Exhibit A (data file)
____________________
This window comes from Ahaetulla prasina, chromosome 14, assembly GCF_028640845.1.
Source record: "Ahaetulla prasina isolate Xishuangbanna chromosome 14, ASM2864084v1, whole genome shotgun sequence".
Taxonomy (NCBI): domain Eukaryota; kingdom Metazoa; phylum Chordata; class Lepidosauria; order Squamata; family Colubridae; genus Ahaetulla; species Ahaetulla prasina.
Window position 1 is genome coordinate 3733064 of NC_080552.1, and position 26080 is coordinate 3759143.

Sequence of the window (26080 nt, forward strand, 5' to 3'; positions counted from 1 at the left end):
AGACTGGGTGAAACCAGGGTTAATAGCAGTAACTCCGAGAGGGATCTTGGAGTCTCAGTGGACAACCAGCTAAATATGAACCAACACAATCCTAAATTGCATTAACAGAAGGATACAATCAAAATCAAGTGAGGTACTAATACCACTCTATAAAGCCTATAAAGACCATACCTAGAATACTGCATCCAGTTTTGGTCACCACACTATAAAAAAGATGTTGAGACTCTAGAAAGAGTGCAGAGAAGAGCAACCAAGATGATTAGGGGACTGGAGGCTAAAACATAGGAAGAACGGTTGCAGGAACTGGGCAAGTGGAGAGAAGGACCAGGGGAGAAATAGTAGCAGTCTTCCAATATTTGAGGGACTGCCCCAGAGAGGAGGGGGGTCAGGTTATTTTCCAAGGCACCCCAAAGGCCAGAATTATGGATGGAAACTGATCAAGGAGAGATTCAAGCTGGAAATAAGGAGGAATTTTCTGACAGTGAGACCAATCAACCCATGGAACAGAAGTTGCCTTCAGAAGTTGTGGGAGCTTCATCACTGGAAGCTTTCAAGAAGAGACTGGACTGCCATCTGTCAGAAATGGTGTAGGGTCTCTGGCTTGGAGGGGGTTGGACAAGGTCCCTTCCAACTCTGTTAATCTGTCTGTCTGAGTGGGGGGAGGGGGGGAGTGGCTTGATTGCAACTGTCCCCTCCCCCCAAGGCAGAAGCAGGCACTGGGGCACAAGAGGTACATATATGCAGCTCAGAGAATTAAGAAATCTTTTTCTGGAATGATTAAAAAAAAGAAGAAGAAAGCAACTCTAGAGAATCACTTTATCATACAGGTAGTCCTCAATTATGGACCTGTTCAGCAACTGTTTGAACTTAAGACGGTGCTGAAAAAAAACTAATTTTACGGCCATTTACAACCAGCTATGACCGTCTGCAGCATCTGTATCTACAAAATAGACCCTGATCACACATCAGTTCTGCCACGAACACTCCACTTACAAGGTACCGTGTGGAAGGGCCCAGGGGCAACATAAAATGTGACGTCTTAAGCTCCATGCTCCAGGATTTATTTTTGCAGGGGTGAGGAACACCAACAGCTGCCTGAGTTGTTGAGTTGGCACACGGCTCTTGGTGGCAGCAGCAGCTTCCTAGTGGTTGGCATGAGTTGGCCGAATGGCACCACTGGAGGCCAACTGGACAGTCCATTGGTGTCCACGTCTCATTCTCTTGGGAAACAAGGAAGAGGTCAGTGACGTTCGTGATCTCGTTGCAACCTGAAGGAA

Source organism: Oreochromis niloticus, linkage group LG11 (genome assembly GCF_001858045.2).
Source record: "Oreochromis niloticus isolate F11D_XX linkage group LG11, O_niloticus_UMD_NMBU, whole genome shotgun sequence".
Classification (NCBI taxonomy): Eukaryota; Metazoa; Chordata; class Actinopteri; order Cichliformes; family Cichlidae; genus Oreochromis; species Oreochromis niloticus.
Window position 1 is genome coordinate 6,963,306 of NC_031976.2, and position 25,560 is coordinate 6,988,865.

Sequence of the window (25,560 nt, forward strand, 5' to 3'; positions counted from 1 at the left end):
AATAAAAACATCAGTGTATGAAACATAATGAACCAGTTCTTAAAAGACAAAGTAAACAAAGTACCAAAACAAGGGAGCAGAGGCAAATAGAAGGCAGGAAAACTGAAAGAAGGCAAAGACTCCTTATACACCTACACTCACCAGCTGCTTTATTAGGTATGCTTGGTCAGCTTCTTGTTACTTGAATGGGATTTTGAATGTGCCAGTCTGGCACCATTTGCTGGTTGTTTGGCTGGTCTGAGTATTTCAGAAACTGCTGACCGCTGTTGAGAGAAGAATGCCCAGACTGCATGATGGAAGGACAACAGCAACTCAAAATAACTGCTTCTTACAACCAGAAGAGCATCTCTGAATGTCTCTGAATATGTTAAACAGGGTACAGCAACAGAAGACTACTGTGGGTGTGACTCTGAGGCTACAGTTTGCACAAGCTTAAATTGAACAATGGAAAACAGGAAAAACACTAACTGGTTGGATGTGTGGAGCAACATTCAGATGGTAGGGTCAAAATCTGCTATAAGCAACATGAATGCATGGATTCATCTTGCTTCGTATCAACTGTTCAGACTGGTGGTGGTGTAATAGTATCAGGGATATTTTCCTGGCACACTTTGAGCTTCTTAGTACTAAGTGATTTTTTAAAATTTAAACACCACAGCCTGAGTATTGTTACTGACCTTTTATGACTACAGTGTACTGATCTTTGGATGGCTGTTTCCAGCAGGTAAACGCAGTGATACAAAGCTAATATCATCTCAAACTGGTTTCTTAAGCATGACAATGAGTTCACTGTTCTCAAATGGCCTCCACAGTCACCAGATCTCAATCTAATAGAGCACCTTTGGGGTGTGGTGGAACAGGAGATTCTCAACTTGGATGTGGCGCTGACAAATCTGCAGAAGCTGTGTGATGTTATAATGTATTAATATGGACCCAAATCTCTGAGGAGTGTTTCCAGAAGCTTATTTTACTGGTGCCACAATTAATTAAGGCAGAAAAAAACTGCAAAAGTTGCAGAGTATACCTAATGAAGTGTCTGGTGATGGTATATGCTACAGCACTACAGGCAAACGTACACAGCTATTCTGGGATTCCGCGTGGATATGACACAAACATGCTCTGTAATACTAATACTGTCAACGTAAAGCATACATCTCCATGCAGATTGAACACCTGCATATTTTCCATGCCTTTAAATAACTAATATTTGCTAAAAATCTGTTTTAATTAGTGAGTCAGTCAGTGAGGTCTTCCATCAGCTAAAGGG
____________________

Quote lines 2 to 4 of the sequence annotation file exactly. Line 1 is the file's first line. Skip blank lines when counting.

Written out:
Source record: "Ahaetulla prasina isolate Xishuangbanna chromosome 14, ASM2864084v1, whole genome shotgun sequence".
Taxonomy (NCBI): domain Eukaryota; kingdom Metazoa; phylum Chordata; class Lepidosauria; order Squamata; family Colubridae; genus Ahaetulla; species Ahaetulla prasina.
Window position 1 is genome coordinate 3733064 of NC_080552.1, and position 26080 is coordinate 3759143.